Buying a House with a Little Help from Your Friends and Relatives: Pt. 1

January 11, 2018

When housing costs are high and the competition is heated among buyers, a little creativity can make all the difference in your ability to finance a purchase or present the winning bid for the home you want.

These days, not only are parents helping their kids with down payment funds, some adults are doing the reverse: helping their retired parents buy a place, according to Ron Wivagg, national sales support manager for Prosperity Home Mortgage, LLC.

In addition to providing cash to offset the cost of expensive homes or to make a stronger offer, more people are buying homes with the help of a co-borrower to share the monthly housing payments.

Rising numbers of co-borrowers

Nearly a quarter of purchase loans (23.4 percent) included a co-borrower during the third quarter of this year, according to ATTOM Data Solutions’ Third Quarter 2017 U.S. Residential Property Loan Origination Report. That number is up from 22.8 percent in the second quarter of 2017 and 21.3 percent during the first quarter of 2017.

Co-borrowers are identified as any non-married borrowers listed on the mortgage, deed or both. These can be non-married couples buying a home together, friends or relatives buying together, parents helping their kids with monthly expenses, or children helping their retired parents.

“Some kids have enough income but are short on down payment funds, and sometimes the kids have the down payment but not the income to buy,” said Wivagg. “Parents can contribute to the down payment, help pay the mortgage or do both.”

Wivagg points out that there’s a difference between occupying co-borrowers and non-occupying co-borrowers.

“Non-married co-borrowers, who will both live in the property, will complete separate applications, but all the rules are the same as if they were married,” said Wivagg. “Non-occupying co-borrowers also need to fill out separate applications and then the lender will look at the total income and credit reports of all the co-borrowers. Each applicant is evaluated individually and as a group. Only borrowers who are married complete one application together.”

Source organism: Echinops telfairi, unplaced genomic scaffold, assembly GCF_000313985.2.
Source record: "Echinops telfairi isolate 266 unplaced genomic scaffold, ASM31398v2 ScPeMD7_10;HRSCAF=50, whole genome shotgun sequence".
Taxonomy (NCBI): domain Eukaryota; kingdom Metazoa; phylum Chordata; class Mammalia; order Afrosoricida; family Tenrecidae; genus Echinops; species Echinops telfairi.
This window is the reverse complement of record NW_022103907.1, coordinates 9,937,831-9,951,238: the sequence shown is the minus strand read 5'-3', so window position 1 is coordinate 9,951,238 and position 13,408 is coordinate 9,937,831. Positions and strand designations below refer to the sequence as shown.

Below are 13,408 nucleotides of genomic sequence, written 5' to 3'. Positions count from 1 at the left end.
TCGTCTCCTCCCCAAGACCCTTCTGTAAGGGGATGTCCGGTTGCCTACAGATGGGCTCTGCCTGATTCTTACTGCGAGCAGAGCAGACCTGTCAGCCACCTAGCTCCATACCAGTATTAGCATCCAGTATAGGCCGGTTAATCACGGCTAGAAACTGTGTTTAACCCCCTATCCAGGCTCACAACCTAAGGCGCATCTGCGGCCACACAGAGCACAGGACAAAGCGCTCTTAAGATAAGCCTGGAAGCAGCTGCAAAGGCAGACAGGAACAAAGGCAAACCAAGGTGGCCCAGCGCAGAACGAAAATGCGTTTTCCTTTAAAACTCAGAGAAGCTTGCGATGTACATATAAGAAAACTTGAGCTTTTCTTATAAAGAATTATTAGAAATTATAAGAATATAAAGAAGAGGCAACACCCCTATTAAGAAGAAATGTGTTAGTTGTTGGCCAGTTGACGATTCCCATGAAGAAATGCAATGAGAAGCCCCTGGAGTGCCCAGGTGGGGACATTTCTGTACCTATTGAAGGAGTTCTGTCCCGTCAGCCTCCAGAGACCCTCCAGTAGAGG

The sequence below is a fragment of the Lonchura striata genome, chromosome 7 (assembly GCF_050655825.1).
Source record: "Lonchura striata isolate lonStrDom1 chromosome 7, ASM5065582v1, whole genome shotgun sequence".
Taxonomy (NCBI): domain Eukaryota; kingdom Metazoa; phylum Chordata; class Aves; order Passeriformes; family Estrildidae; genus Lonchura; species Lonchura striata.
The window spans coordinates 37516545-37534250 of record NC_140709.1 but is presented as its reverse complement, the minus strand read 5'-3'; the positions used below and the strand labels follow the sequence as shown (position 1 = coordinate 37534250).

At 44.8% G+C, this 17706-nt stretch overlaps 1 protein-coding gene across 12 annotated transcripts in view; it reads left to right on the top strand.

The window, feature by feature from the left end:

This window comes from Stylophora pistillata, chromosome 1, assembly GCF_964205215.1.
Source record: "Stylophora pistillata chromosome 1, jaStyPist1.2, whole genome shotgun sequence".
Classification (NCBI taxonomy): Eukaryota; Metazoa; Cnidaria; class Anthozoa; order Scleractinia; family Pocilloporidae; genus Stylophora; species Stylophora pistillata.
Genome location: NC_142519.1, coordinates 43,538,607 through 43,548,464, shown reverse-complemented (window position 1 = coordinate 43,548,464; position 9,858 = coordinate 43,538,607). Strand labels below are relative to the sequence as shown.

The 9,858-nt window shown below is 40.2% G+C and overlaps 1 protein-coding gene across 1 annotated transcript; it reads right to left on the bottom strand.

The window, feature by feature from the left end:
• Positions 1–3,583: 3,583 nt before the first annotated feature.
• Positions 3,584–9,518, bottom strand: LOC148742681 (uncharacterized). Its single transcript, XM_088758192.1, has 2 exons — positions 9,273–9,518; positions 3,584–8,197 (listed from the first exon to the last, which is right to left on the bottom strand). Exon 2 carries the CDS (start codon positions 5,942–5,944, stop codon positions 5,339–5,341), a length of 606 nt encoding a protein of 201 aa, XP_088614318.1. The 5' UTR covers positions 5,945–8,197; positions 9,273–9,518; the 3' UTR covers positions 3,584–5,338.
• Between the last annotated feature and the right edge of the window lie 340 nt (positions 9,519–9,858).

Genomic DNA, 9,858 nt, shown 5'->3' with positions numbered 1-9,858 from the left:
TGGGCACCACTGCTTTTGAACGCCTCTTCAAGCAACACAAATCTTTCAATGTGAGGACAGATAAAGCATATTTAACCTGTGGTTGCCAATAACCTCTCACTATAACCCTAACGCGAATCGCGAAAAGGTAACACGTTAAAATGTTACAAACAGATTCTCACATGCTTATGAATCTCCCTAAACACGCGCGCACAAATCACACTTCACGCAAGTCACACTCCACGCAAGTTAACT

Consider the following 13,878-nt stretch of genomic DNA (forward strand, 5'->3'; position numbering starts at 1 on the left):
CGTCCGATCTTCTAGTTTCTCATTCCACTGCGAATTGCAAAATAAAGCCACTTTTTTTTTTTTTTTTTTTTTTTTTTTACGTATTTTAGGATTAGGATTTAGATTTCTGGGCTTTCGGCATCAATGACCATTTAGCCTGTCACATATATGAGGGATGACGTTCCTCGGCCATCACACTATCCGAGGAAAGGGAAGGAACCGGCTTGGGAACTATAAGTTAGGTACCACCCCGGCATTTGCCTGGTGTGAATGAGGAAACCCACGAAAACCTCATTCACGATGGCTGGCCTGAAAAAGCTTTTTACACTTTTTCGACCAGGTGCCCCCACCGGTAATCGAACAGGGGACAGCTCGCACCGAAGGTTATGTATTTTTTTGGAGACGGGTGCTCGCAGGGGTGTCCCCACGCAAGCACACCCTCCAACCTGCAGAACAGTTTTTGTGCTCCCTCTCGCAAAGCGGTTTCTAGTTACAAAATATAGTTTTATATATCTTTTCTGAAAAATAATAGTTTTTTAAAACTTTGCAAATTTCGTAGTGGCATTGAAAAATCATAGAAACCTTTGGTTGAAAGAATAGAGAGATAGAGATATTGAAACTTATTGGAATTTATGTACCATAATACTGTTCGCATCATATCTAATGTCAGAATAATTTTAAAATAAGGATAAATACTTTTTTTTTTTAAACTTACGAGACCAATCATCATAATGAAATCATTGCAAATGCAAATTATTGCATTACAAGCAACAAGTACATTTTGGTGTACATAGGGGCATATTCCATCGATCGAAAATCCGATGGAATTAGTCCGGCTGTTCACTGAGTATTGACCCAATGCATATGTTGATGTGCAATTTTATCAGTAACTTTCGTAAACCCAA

Co-borrowers and credit scores

While having a co-borrower may help with making a competitive offer on a home, one thing a co-borrower cannot fix is bad credit, according to Wivagg.

“The help of a non-occupying co-borrower is not enough to get financing approval if the occupying co-borrower has bad credit,” said Wivagg. “The occupant’s credit has to stand on its own.”

In fact, in some cases homebuyers may be better off with just one borrower on the mortgage rather than having a co-borrower, since the loan approval and interest rate are based on the credit scores of each applicant. If one borrower has a low credit score, it may be best to wait until that person’s credit is better or just use one borrower. You can still put both occupants’ names on the deed.

Next week, we will explore the legal issues of buying a home with an occupying (or non-occupying) co-borrower.

All first mortgage products are provided by Prosperity Home Mortgage, LLC. (877) 275-1762. Prosperity Home Mortgage, LLC products may not be available in all areas. Not all borrowers will qualify. Licensed by the NJ Department of Banking and Insurance. Licensed by the Delaware State Bank Commissioner. Also licensed in District of Columbia, Georgia, Indiana, Maryland, Michigan, North Carolina, Pennsylvania, South Carolina, Tennessee, Virginia, and West Virginia. NMLS ID #75164 (NMLS Consumer Access at